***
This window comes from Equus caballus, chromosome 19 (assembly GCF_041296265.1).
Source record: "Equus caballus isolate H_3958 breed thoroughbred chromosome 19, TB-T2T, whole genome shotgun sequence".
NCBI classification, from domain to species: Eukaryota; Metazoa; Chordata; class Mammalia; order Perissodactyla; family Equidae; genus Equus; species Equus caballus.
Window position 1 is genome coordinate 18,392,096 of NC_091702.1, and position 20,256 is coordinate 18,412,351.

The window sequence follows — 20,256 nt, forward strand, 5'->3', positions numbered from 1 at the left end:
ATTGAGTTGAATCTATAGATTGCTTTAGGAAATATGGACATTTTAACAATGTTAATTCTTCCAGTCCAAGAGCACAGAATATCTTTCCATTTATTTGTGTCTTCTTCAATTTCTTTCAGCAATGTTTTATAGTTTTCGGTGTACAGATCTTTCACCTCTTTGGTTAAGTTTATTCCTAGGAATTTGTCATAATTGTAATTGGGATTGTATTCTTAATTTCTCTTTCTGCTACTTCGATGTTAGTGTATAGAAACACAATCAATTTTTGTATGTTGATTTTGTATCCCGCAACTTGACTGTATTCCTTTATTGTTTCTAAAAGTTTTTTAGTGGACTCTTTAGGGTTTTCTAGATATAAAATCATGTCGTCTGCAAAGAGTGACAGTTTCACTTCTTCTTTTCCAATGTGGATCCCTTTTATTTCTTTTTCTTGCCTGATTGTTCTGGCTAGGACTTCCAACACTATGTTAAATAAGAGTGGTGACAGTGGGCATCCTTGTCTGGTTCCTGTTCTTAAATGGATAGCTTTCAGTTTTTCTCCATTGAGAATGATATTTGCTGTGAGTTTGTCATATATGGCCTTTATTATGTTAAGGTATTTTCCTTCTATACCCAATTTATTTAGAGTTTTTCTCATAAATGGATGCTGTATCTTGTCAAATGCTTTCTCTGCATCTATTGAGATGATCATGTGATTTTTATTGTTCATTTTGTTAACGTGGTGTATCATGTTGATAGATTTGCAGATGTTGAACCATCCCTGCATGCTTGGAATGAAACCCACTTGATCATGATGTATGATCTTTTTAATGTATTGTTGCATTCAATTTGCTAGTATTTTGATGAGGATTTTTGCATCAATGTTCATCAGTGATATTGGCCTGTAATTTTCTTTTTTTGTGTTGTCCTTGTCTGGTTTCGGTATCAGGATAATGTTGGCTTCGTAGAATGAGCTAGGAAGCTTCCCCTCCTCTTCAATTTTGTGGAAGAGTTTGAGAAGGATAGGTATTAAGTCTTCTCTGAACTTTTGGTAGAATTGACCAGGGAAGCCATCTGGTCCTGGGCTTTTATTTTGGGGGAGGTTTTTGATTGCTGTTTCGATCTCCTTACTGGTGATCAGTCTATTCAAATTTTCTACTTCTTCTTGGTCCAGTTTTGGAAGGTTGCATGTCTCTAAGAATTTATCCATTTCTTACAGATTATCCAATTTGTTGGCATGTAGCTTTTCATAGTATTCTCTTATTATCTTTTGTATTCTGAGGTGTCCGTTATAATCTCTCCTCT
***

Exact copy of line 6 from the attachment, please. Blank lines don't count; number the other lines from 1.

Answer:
ATTGAGTTGAATCTATAGATTGCTTTAGGAAATATGGACATTTTAACAATGTTAATTCTTCCAGTCCAAGAGCACAGAATATCTTTCCATTTATTTGTGTCTTCTTCAATTTCTTTCAGCAATGTTTTATAGTTTTCGGTGTACAGATCTTTCACCTCTTTGGTTAAGTTTATTCCTAGGAATTTGTCATAATTGTAATTGGGATTGTATTCTTAATTTCTCTTTCTGCTACTTCGATGTTAGTGTATAGAAACACAATCAATTTTTGTATGTTGATTTTGTATCCCGCAACTTGACTGTATTCCTTTATTGTTTCTAAAAGTTTTTTAGTGGACTCTTTAGGGTTTTCTAGATATAAAATCATGTCGTCTGCAAAGAGTGACAGTTTCACTTCTTCTTTTCCAATGTGGATCCCTTTTATTTCTTTTTCTTGCCTGATTGTTCTGGCTAGGACTTCCAACACTATGTTAAATAAGAGTGGTGACAGTGGGCATCCTTGTCTGGTTCCTGTTCTTAAATGGATAGCTTTCAGTTTTTCTCCATTGAGAATGATATTTGCTGTGAGTTTGTCATATATGGCCTTTATTATGTTAAGGTATTTTCCTTCTATACCCAATTTATTTAGAGTTTTTCTCATAAATGGATGCTGTATCTTGTCAAATGCTTTCTCTGCATCTATTGAGATGATCATGTGATTTTTATTGTTCATTTTGTTAACGTGGTGTATCATGTTGATAGATTTGCAGATGTTGAACCATCCCTGCATGCTTGGAATGAAACCCACTTGATCATGATGTATGATCTTTTTAATGTATTGTTGCATTCAATTTGCTAGTATTTTGATGAGGATTTTTGCATCAATGTTCATCAGTGATATTGGCCTGTAATTTTCTTTTTTTGTGTTGTCCTTGTCTGGTTTCGGTATCAGGATAATGTTGGCTTCGTAGAATGAGCTAGGAAGCTTCCCCTCCTCTTCAATTTTGTGGAAGAGTTTGAGAAGGATAGGTATTAAGTCTTCTCTGAACTTTTGGTAGAATTGACCAGGGAAGCCATCTGGTCCTGGGCTTTTATTTTGGGGGAGGTTTTTGATTGCTGTTTCGATCTCCTTACTGGTGATCAGTCTATTCAAATTTTCTACTTCTTCTTGGTCCAGTTTTGGAAGGTTGCATGTCTCTAAGAATTTATCCATTTCTTACAGATTATCCAATTTGTTGGCATGTAGCTTTTCATAGTATTCTCTTATTATCTTTTGTATTCTGAGGTGTCCGTTATAATCTCTCCTCT